Sunak’s Struggle: Poor Election Results but No Sign of Rebellion

Bleak picture for Sunak

The recent elections have produced a lot of noise, numbers, and sleepless nights for many. Although there are still more results to come this weekend, let’s examine the current situation.

The Conservative Party has been experiencing dismal election results, which are becoming a concerning pattern. This includes last year’s local elections, several by-elections, and now the latest elections. The outlook for Rishi Sunak remains consistently gloomy.

Sunak’s premiership had two main goals: stabilizing the government and reviving Conservative fortunes. While he succeeded in ending the chaos that marked Boris Johnson’s final months and Liz Truss’s brief tenure, he has failed to make the Conservatives popular again. Despite his passionate policy proposals, they seem to have little impact on his or the party’s standing.

In contrast, Labour has developed a newfound ability to win in key areas, which further darkens the Conservative mood. Previously, Labour amassed votes in areas they already won and struggled in areas they didn’t. This trend appears to be shifting.

Surprisingly, these poor results have not triggered a Conservative rebellion against Sunak. This is perhaps because the results, while grim, are not worse than expected. One senior figure described Conservative MPs as “remarkably chilled,” and a former cabinet minister labeled the results “not catastrophic,” although acknowledging they suggest a likely general election defeat.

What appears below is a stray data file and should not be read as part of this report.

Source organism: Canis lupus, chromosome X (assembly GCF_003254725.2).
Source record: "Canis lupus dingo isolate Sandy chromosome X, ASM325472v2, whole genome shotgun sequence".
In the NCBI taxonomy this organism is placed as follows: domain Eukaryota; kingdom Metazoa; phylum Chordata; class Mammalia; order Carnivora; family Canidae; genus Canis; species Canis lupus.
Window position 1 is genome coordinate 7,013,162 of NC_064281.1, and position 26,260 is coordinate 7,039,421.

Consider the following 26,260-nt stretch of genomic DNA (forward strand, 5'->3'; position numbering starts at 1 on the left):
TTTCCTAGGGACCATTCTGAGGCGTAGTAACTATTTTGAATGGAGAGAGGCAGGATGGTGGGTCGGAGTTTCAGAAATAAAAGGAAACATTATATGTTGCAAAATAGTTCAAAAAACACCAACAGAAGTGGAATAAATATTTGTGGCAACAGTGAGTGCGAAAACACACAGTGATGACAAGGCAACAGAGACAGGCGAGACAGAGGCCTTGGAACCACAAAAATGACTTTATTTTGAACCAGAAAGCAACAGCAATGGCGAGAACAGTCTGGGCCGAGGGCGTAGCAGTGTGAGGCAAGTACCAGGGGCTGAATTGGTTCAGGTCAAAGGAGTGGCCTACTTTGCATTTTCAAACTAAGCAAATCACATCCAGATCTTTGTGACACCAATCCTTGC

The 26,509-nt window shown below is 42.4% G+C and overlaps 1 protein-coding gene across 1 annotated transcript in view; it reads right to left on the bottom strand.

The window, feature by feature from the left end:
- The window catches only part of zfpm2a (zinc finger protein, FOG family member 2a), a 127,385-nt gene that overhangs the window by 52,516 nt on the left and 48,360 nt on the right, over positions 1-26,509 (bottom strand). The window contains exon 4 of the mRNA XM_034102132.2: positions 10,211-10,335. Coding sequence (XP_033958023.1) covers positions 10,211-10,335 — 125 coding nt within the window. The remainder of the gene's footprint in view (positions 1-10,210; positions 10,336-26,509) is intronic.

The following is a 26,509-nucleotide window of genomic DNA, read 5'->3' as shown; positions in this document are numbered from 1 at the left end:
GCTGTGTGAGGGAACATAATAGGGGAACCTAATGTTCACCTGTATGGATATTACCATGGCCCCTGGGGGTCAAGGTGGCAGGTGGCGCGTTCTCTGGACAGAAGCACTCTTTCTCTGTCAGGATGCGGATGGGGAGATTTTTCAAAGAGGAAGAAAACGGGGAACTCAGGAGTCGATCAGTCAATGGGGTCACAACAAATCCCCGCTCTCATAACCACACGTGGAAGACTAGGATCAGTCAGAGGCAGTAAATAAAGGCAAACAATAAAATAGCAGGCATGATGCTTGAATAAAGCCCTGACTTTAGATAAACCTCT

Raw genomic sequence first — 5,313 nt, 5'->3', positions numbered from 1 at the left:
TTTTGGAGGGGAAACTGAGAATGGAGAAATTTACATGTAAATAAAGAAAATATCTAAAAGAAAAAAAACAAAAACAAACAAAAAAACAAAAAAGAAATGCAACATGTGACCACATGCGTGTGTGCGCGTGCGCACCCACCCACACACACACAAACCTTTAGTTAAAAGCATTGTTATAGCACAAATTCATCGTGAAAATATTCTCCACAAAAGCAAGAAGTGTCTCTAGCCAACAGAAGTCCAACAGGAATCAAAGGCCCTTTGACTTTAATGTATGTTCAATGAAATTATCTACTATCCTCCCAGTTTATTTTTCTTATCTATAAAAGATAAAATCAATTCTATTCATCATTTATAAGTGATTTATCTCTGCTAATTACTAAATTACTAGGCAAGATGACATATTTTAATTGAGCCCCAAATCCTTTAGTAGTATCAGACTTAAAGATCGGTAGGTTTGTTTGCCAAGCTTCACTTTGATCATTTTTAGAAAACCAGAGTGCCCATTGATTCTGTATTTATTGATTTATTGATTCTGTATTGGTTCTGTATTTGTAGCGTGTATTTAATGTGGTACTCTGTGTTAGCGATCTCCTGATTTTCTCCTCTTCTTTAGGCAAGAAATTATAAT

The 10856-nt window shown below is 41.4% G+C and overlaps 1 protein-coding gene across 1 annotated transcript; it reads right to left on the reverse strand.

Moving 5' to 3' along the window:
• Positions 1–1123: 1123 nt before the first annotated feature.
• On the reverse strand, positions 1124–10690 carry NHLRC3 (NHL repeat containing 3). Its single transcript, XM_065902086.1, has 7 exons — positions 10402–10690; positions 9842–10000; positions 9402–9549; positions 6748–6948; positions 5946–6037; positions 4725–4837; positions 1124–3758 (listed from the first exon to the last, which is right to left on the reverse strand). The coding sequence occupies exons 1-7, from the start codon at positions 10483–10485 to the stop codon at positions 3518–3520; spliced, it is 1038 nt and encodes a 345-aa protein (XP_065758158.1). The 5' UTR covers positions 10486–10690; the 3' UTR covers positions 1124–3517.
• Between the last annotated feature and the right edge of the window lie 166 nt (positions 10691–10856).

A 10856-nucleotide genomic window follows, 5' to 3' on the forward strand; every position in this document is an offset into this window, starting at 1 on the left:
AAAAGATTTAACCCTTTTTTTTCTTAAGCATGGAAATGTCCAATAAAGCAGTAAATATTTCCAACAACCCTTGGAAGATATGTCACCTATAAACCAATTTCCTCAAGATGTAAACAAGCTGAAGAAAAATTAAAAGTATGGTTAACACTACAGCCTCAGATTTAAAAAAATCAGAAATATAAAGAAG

Labour is confident that these results indicate they are on track to win a majority in the next general election. The Liberal Democrats and Reform UK see opportunities to capitalize on Conservative struggles, and the Green Party continues its steady rise in local politics.

In essence, these results maintain the status quo: a confident Labour Party, a dispirited Conservative Party, and optimistic smaller parties. However, Labour must perform exceptionally well by historical standards to win a general election, and this fact will shape the conversation leading up to the election.

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